Whatever his motives the critic did his best to make amends by writing an article on Anil and me in Bombay’s leading evening paper. It was a full-page spread on a prominent page and because the paper was seen, if not read, by half the population of the great metropolis, it gave us publication, we were recognized on the street on several occasions either while walking or taking taxies, and gallery visitors would look at us in clear recognition. Gratifying though this was, the article achieved nothing in furthering Anil’s cause as an artist. Indeed, throughout the length and breadth of the writing, there was barely any mention of his paintings. The whole piece was about us and our life and how the critic had met us, and while he‘d written it in a style that was not exactly gossipy, he had focused on details of a personal nature: he referred, for instance, to Anil’s disheveled look and “stringy hair” and he contrasted this with what he perceived as my groomed English appearance. He also hadn't bothered to check his facts, so that he made a few wildly inaccurate claims, such as  describing me as the daughter of UN diplomat: and stating that when I and Anil had had decided to get married we defied convention and threw caution to the winds”. The article was accompanied by a picture of the two of us standing in the gallery with a barely discriminable painting in the background: Anil stood behind my left shoulder looking browned off, and I was looming large in the foreground wearing a smile that was a little too complacent, But the icing on the cake was the title of the piece; jumping from the page, bold and brief. Were three simple words: The odd couple.

Although we were initially irritated by the silliness of the writing,  neither of us took umbrage at being labelled an odd couple; we were so concentrated in trying to out our losses and head back home that we soon forgot about it. Besides, the epithet odd’ was not at all invalid with respect to either of us; I’d often heard Anil call himself a misfit and he’d noted more than once that the area in which we resembled each other the most lay in my too being a misfit. Of course, being described as an odd couple’ had other connotations, for it implied a mismatch, while it was true in a way that we were at variance, we were hardly more so than the average couple. We certainly didn't clash like Jack Lemmon and Walter Matthau in the 1968 comedy whose title and plot had inspired our critic.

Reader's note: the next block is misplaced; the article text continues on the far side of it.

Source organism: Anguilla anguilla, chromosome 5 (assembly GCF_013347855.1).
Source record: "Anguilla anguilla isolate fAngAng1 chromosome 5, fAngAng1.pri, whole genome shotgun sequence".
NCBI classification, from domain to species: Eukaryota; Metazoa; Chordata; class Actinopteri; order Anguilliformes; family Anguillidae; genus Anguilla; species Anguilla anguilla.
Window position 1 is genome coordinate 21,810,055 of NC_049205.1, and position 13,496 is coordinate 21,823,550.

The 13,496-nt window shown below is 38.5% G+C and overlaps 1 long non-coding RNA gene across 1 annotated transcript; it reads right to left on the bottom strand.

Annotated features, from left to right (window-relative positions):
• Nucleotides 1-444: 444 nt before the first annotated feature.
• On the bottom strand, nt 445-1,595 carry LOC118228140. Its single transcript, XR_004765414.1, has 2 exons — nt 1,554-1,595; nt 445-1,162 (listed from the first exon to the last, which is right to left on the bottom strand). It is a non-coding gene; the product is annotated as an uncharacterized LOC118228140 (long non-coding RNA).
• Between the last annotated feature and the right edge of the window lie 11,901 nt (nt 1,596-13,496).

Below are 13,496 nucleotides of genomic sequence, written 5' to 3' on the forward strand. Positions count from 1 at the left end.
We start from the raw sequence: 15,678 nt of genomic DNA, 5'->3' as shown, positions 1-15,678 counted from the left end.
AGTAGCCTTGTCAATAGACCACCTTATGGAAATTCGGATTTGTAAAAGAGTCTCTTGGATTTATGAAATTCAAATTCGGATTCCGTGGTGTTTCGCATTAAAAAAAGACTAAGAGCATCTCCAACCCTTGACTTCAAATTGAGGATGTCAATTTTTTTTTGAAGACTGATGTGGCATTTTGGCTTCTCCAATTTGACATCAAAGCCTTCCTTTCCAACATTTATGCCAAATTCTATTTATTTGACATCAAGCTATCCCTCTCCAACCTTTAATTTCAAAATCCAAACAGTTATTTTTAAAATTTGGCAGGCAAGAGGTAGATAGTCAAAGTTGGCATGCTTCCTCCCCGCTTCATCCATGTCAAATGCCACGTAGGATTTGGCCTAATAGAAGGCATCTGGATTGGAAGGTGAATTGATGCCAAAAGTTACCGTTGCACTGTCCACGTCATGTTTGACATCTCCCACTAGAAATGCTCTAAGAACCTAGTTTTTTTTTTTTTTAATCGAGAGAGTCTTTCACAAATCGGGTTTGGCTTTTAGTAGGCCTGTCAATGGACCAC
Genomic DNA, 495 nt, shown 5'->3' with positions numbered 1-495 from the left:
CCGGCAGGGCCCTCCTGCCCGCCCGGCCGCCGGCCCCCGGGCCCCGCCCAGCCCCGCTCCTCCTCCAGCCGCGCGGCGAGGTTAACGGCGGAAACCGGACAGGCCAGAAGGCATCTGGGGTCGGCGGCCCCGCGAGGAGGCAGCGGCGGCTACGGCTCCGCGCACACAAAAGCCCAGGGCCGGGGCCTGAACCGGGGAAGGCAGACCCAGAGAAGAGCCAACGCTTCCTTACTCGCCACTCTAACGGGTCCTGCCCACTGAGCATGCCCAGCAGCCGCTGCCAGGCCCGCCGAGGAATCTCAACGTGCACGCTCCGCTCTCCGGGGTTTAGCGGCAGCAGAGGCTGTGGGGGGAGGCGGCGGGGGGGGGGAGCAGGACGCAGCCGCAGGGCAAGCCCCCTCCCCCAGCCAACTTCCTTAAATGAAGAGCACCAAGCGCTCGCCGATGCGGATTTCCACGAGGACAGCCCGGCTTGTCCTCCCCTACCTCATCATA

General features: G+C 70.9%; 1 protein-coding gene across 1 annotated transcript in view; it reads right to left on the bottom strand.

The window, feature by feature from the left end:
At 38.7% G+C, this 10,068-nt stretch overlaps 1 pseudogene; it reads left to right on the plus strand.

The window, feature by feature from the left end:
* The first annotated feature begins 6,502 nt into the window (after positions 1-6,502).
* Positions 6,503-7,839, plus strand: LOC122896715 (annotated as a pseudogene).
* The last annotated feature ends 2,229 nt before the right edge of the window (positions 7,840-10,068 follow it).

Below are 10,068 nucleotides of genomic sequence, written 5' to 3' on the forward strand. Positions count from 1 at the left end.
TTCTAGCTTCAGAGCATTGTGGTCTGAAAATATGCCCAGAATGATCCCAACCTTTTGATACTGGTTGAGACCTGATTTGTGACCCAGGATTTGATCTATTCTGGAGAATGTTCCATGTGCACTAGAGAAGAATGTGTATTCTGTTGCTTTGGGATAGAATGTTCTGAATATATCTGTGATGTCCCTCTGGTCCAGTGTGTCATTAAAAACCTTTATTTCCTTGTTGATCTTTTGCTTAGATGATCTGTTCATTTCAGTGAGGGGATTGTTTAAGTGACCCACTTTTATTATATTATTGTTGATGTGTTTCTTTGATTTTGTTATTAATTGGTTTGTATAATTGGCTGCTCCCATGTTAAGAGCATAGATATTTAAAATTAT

There was little about Anil that resembled Oscar. His persona was neither unkempt nor messy: when I’d met him first, he had a thick mane of Afro hair and this had thinned over time, but if it looked straggly it wasn't for want of brushing it, like most Indians, he liked to be well-bathed, and his clothes were casual but never scruffy; when he was painting he donned his
oldest garments but even these were not torn and tattered. His studio, on the other hand, did look messy and cluttered but his was mainly on account of inadequate space; there was, in any case, method in his untidiness as he could lay his hand on anything he needed without having to think twice.

As to me, I was certainly not Felix whose demand for neatness was so pronounced that he would nowadays be diagnosed as an advanced case of obsessive-compulsive personality disorder. Anil’s clutter did irritate me hugely from time to time, but this was mainly because it restricted our social life;we had no proper space to entertain our friends other than our terrace which wasn't suitable in all weathers. By nature I was untidy, even a bit of a shirker, but over the years our space constrictions had forced me to become fairly organized;this meant my belongings appeared tidier than Anil’s, but I was always losing essential objects like keys and glasses, so that he often had the last laugh.